If this sounds like a MAGA commercial, Lowry should be forgiven. His is a common sense plea to reembrace American nationalism to save these United States of America. We are approaching a dangerous juncture in our history; the situation at home is much worse than it was on the eve of the war of independence in 1776, when the Tory loyalist constituted a relatively small fraction of the population and an innovating king felt overbearing not only in the colonies but also back home in England. At this particular moment, our predicament of national divisiveness slowly approaches the levels unseen since right before the War for the Union erupted in 1861. We are in dire straits and it is unclear how much time we have.

To prevent the looming tragedy, Lowry has given us a primer on American nationalism. The author traces its origins back rather aptly to the Old Testament. Like the ancient Hebrews, the Americans are a nation out of tribes, predicated on the doctrine of “choseness” (p. 88, 178) and bound by a contract. Granted, virtually all national mythologies invoke chosen people: by God or history, or both.

It is always nice however to feel special and this particular American feeling translates into the ideology of our exceptionalism. It does not matter that the Polish-Lithuanian Commonwealth achieved a level of freedom unparalleled in the world until the rise of the United States. It is a matter of indifference that the Danes are perhaps even more devoted to their flag than we are. What matters is our perception of ourselves as exceptional which allows us to excel. And our exceptionalism is indispensable to our national myth. Indeed, we feel exceptional in this world in many ways even if, currently, our exceptional attributes, including freedom and limited government, are slowly being undermined by the onslaught of leftism.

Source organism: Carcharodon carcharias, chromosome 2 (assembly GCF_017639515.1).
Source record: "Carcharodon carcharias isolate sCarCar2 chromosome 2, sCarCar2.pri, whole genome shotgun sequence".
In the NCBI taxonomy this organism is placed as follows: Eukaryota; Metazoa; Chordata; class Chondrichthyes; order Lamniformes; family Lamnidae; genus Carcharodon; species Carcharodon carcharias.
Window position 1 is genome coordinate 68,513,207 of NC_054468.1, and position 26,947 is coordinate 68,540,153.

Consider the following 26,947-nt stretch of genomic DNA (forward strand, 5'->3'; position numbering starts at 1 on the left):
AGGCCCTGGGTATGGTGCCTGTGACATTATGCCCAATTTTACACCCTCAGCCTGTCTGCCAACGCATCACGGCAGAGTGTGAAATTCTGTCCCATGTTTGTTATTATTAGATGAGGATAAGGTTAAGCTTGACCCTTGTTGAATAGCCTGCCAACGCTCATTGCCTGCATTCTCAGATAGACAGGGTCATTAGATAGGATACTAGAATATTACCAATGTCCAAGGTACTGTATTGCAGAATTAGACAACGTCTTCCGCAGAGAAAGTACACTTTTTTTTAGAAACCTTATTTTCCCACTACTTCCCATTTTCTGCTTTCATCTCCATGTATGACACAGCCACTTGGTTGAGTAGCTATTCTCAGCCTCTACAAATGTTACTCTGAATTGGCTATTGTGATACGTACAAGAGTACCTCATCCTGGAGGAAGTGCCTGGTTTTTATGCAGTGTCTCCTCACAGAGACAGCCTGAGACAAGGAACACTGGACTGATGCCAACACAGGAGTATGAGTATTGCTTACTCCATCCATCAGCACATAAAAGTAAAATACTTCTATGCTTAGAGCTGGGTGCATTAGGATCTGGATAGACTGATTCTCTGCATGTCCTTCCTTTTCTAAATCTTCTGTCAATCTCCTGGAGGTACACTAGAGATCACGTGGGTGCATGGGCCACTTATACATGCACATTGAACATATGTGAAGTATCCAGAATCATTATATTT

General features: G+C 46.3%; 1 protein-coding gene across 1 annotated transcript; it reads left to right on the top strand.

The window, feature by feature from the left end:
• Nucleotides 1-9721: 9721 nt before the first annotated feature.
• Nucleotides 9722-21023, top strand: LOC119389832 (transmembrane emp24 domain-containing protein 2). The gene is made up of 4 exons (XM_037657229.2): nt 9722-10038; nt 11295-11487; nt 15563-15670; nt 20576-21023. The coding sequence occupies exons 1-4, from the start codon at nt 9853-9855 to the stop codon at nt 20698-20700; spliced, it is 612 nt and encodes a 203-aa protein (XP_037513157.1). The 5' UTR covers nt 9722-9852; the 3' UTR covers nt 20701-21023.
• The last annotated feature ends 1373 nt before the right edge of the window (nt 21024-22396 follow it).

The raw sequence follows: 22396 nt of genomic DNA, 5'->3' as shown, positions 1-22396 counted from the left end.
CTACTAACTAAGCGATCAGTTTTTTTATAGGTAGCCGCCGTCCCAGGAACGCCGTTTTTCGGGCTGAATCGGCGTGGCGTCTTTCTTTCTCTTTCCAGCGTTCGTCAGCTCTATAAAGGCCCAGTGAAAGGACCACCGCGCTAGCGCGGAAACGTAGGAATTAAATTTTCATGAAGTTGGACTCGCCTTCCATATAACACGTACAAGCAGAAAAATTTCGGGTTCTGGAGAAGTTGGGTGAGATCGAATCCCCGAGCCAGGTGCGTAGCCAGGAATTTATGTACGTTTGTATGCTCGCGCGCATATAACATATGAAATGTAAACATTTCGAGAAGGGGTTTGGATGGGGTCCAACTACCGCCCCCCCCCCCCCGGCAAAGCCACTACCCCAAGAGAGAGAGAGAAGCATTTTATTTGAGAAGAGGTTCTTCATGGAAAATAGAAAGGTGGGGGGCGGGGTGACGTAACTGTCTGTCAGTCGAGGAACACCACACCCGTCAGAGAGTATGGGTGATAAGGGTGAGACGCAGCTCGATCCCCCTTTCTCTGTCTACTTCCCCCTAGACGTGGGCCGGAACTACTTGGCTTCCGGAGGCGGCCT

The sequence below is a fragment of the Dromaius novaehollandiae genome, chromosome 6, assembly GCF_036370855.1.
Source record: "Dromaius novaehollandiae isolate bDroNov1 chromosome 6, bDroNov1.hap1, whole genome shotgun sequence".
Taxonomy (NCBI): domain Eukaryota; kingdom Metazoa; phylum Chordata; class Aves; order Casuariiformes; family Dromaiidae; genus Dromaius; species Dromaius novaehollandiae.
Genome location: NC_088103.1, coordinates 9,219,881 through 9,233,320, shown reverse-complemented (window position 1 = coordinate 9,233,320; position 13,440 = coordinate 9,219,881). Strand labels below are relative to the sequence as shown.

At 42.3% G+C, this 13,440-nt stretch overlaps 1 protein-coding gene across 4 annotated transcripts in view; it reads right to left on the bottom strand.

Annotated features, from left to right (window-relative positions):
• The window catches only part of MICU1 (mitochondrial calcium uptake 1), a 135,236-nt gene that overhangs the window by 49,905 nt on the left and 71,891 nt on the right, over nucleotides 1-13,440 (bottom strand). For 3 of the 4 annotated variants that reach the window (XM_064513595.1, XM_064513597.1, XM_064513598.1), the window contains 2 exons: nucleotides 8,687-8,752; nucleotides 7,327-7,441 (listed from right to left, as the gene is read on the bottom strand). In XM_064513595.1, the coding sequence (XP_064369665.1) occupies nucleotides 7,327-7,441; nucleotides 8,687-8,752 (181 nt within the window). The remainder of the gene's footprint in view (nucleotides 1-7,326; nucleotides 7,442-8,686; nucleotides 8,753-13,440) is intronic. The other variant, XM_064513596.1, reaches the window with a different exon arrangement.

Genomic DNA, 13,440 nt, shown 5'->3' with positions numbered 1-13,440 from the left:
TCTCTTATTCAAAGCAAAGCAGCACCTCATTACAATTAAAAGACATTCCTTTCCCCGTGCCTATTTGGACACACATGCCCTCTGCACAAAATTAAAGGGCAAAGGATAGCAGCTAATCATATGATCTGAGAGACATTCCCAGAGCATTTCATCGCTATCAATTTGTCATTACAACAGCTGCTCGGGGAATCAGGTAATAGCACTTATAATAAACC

Next, Lowry draws a straight line from the Old Testament to America’s Puritan roots via a detour to England. One recoils from the author’s praise of various sectarians, including apparently the Lollards of the 14th century, as virtually an inspiration for the United States (p. 105). As earlier in Europe, religious dissidents chose America to set up a theocracy, and not a limited republican government. Their putative virtue of rebellion against authority attracts Lowry, however inexplicably. To invoke Edmund Burke, are we not to ask what the revolutionaries want before we heap our hosannas on them? Again, the sectarians tended to want collectivism and paradise on earth. This is not the American way.

The author seems to confuse here revolution for freedom. He praises Henry VIII as a proto-nationalist. “Henry’s revolution shattered medieval universalism” (p. 87). What Lowry fails to appreciate is that the King eliminated the universalist context and replaced it with Byzantine Casearo-Papism of his rule. How is that for the separation of the Augustinian Church and state? It was truly a Protestant Revolution vs. the Catholic Reformation.


We would like to thank prof. Marek Jan Chodakiewicz for sharing this article.